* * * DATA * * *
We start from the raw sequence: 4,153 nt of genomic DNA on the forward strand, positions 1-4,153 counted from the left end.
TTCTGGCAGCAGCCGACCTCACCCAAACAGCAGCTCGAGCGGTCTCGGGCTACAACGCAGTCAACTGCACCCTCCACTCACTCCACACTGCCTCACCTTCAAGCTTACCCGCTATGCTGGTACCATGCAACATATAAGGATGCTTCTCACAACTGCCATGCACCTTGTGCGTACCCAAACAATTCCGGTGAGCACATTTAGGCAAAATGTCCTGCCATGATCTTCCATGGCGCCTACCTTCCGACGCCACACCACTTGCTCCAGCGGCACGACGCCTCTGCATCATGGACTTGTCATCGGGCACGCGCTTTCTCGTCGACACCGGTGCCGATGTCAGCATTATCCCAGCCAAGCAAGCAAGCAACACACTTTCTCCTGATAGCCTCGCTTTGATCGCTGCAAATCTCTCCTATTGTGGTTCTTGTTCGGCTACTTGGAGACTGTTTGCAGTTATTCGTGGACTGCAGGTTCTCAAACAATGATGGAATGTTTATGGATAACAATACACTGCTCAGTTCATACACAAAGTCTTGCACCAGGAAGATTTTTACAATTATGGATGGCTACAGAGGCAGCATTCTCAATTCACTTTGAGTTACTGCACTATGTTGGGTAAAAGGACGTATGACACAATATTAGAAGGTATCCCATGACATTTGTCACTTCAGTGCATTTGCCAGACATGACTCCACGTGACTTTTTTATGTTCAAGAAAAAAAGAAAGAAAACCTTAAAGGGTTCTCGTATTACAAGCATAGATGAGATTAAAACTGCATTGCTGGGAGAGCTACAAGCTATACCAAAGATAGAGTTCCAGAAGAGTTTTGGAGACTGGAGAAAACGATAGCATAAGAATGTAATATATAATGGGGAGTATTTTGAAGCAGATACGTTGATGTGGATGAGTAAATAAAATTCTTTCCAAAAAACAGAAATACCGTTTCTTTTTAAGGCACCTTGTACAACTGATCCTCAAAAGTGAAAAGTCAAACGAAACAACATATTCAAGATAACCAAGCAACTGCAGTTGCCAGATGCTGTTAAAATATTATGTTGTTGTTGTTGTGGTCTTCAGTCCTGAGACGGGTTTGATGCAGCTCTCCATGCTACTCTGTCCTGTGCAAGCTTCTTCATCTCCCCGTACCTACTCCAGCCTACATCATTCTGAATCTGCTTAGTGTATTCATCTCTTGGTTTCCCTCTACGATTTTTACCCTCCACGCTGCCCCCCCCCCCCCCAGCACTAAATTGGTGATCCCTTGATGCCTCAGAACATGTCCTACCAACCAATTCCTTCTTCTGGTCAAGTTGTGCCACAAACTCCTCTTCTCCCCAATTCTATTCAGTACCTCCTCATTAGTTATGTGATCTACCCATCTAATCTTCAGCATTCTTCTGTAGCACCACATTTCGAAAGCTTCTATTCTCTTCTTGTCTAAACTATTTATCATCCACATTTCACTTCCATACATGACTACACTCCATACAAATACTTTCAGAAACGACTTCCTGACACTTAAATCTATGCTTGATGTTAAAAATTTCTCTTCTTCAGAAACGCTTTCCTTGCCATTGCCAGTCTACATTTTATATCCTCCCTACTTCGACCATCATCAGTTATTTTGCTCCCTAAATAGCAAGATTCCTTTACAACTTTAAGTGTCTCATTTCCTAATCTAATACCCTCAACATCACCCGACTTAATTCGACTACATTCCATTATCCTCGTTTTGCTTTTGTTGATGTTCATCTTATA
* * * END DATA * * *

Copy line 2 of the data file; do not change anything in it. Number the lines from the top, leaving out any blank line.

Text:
TTCTGGCAGCAGCCGACCTCACCCAAACAGCAGCTCGAGCGGTCTCGGGCTACAACGCAGTCAACTGCACCCTCCACTCACTCCACACTGCCTCACCTTCAAGCTTACCCGCTATGCTGGTACCATGCAACATATAAGGATGCTTCTCACAACTGCCATGCACCTTGTGCGTACCCAAACAATTCCGGTGAGCACATTTAGGCAAAATGTCCTGCCATGATCTTCCATGGCGCCTACCTTCCGACGCCACACCACTTGCTCCAGCGGCACGACGCCTCTGCATCATGGACTTGTCATCGGGCACGCGCTTTCTCGTCGACACCGGTGCCGATGTCAGCATTATCCCAGCCAAGCAAGCAAGCAACACACTTTCTCCTGATAGCCTCGCTTTGATCGCTGCAAATCTCTCCTATTGTGGTTCTTGTTCGGCTACTTGGAGACTGTTTGCAGTTATTCGTGGACTGCAGGTTCTCAAACAATGATGGAATGTTTATGGATAACAATACACTGCTCAGTTCATACACAAAGTCTTGCACCAGGAAGATTTTTACAATTATGGATGGCTACAGAGGCAGCATTCTCAATTCACTTTGAGTTACTGCACTATGTTGGGTAAAAGGACGTATGACACAATATTAGAAGGTATCCCATGACATTTGTCACTTCAGTGCATTTGCCAGACATGACTCCACGTGACTTTTTTATGTTCAAGAAAAAAAGAAAGAAAACCTTAAAGGGTTCTCGTATTACAAGCATAGATGAGATTAAAACTGCATTGCTGGGAGAGCTACAAGCTATACCAAAGATAGAGTTCCAGAAGAGTTTTGGAGACTGGAGAAAACGATAGCATAAGAATGTAATATATAATGGGGAGTATTTTGAAGCAGATACGTTGATGTGGATGAGTAAATAAAATTCTTTCCAAAAAACAGAAATACCGTTTCTTTTTAAGGCACCTTGTACAACTGATCCTCAAAAGTGAAAAGTCAAACGAAACAACATATTCAAGATAACCAAGCAACTGCAGTTGCCAGATGCTGTTAAAATATTATGTTGTTGTTGTTGTGGTCTTCAGTCCTGAGACGGGTTTGATGCAGCTCTCCATGCTACTCTGTCCTGTGCAAGCTTCTTCATCTCCCCGTACCTACTCCAGCCTACATCATTCTGAATCTGCTTAGTGTATTCATCTCTTGGTTTCCCTCTACGATTTTTACCCTCCACGCTGCCCCCCCCCCCCCCAGCACTAAATTGGTGATCCCTTGATGCCTCAGAACATGTCCTACCAACCAATTCCTTCTTCTGGTCAAGTTGTGCCACAAACTCCTCTTCTCCCCAATTCTATTCAGTACCTCCTCATTAGTTATGTGATCTACCCATCTAATCTTCAGCATTCTTCTGTAGCACCACATTTCGAAAGCTTCTATTCTCTTCTTGTCTAAACTATTTATCATCCACATTTCACTTCCATACATGACTACACTCCATACAAATACTTTCAGAAACGACTTCCTGACACTTAAATCTATGCTTGATGTTAAAAATTTCTCTTCTTCAGAAACGCTTTCCTTGCCATTGCCAGTCTACATTTTATATCCTCCCTACTTCGACCATCATCAGTTATTTTGCTCCCTAAATAGCAAGATTCCTTTACAACTTTAAGTGTCTCATTTCCTAATCTAATACCCTCAACATCACCCGACTTAATTCGACTACATTCCATTATCCTCGTTTTGCTTTTGTTGATGTTCATCTTATA